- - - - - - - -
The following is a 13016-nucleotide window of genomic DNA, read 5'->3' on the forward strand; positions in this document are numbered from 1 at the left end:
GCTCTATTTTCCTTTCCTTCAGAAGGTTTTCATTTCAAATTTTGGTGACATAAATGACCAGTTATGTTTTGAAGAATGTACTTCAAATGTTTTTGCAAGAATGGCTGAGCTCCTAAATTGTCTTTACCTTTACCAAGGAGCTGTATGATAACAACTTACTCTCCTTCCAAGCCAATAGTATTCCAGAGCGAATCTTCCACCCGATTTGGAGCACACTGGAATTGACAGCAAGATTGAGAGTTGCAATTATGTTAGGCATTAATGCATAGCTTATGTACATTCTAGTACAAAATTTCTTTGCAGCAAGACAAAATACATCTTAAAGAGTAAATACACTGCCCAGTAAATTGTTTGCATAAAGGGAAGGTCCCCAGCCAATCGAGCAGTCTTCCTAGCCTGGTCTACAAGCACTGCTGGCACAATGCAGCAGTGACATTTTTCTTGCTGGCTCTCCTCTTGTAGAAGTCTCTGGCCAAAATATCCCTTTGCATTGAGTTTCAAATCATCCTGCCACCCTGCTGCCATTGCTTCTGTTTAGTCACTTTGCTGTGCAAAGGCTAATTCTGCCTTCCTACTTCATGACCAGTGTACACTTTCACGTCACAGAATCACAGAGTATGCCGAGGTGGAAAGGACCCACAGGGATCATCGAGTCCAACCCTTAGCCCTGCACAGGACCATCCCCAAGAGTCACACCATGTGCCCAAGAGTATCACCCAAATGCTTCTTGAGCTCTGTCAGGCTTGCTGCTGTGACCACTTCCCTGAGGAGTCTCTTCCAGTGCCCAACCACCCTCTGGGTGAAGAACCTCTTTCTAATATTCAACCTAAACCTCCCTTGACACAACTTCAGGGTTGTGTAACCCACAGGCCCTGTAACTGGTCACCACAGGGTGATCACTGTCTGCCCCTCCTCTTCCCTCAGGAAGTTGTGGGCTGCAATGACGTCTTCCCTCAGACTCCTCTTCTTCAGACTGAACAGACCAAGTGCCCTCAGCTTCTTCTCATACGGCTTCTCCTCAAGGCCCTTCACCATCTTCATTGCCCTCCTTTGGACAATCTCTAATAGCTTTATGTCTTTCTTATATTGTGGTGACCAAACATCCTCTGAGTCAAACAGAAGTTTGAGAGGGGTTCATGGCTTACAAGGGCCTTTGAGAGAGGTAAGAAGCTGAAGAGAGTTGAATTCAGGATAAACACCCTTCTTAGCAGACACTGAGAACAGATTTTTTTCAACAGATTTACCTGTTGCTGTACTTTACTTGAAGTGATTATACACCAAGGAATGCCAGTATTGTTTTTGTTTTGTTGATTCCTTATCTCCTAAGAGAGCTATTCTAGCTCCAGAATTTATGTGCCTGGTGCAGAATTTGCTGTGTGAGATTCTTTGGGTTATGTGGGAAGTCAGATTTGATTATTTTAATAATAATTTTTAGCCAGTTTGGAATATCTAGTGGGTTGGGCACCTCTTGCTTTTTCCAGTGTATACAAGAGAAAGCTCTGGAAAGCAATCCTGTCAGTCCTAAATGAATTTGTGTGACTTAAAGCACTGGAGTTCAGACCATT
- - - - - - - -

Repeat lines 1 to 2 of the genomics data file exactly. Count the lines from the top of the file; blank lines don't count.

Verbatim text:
The following is a 13016-nucleotide window of genomic DNA, read 5'->3' on the forward strand; positions in this document are numbered from 1 at the left end:
GCTCTATTTTCCTTTCCTTCAGAAGGTTTTCATTTCAAATTTTGGTGACATAAATGACCAGTTATGTTTTGAAGAATGTACTTCAAATGTTTTTGCAAGAATGGCTGAGCTCCTAAATTGTCTTTACCTTTACCAAGGAGCTGTATGATAACAACTTACTCTCCTTCCAAGCCAATAGTATTCCAGAGCGAATCTTCCACCCGATTTGGAGCACACTGGAATTGACAGCAAGATTGAGAGTTGCAATTATGTTAGGCATTAATGCATAGCTTATGTACATTCTAGTACAAAATTTCTTTGCAGCAAGACAAAATACATCTTAAAGAGTAAATACACTGCCCAGTAAATTGTTTGCATAAAGGGAAGGTCCCCAGCCAATCGAGCAGTCTTCCTAGCCTGGTCTACAAGCACTGCTGGCACAATGCAGCAGTGACATTTTTCTTGCTGGCTCTCCTCTTGTAGAAGTCTCTGGCCAAAATATCCCTTTGCATTGAGTTTCAAATCATCCTGCCACCCTGCTGCCATTGCTTCTGTTTAGTCACTTTGCTGTGCAAAGGCTAATTCTGCCTTCCTACTTCATGACCAGTGTACACTTTCACGTCACAGAATCACAGAGTATGCCGAGGTGGAAAGGACCCACAGGGATCATCGAGTCCAACCCTTAGCCCTGCACAGGACCATCCCCAAGAGTCACACCATGTGCCCAAGAGTATCACCCAAATGCTTCTTGAGCTCTGTCAGGCTTGCTGCTGTGACCACTTCCCTGAGGAGTCTCTTCCAGTGCCCAACCACCCTCTGGGTGAAGAACCTCTTTCTAATATTCAACCTAAACCTCCCTTGACACAACTTCAGGGTTGTGTAACCCACAGGCCCTGTAACTGGTCACCACAGGGTGATCACTGTCTGCCCCTCCTCTTCCCTCAGGAAGTTGTGGGCTGCAATGACGTCTTCCCTCAGACTCCTCTTCTTCAGACTGAACAGACCAAGTGCCCTCAGCTTCTTCTCATACGGCTTCTCCTCAAGGCCCTTCACCATCTTCATTGCCCTCCTTTGGACAATCTCTAATAGCTTTATGTCTTTCTTATATTGTGGTGACCAAACATCCTCTGAGTCAAACAGAAGTTTGAGAGGGGTTCATGGCTTACAAGGGCCTTTGAGAGAGGTAAGAAGCTGAAGAGAGTTGAATTCAGGATAAACACCCTTCTTAGCAGACACTGAGAACAGATTTTTTTCAACAGATTTACCTGTTGCTGTACTTTACTTGAAGTGATTATACACCAAGGAATGCCAGTATTGTTTTTGTTTTGTTGATTCCTTATCTCCTAAGAGAGCTATTCTAGCTCCAGAATTTATGTGCCTGGTGCAGAATTTGCTGTGTGAGATTCTTTGGGTTATGTGGGAAGTCAGATTTGATTATTTTAATAATAATTTTTAGCCAGTTTGGAATATCTAGTGGGTTGGGCACCTCTTGCTTTTTCCAGTGTATACAAGAGAAAGCTCTGGAAAGCAATCCTGTCAGTCCTAAATGAATTTGTGTGACTTAAAGCACTGGAGTTCAGACCATT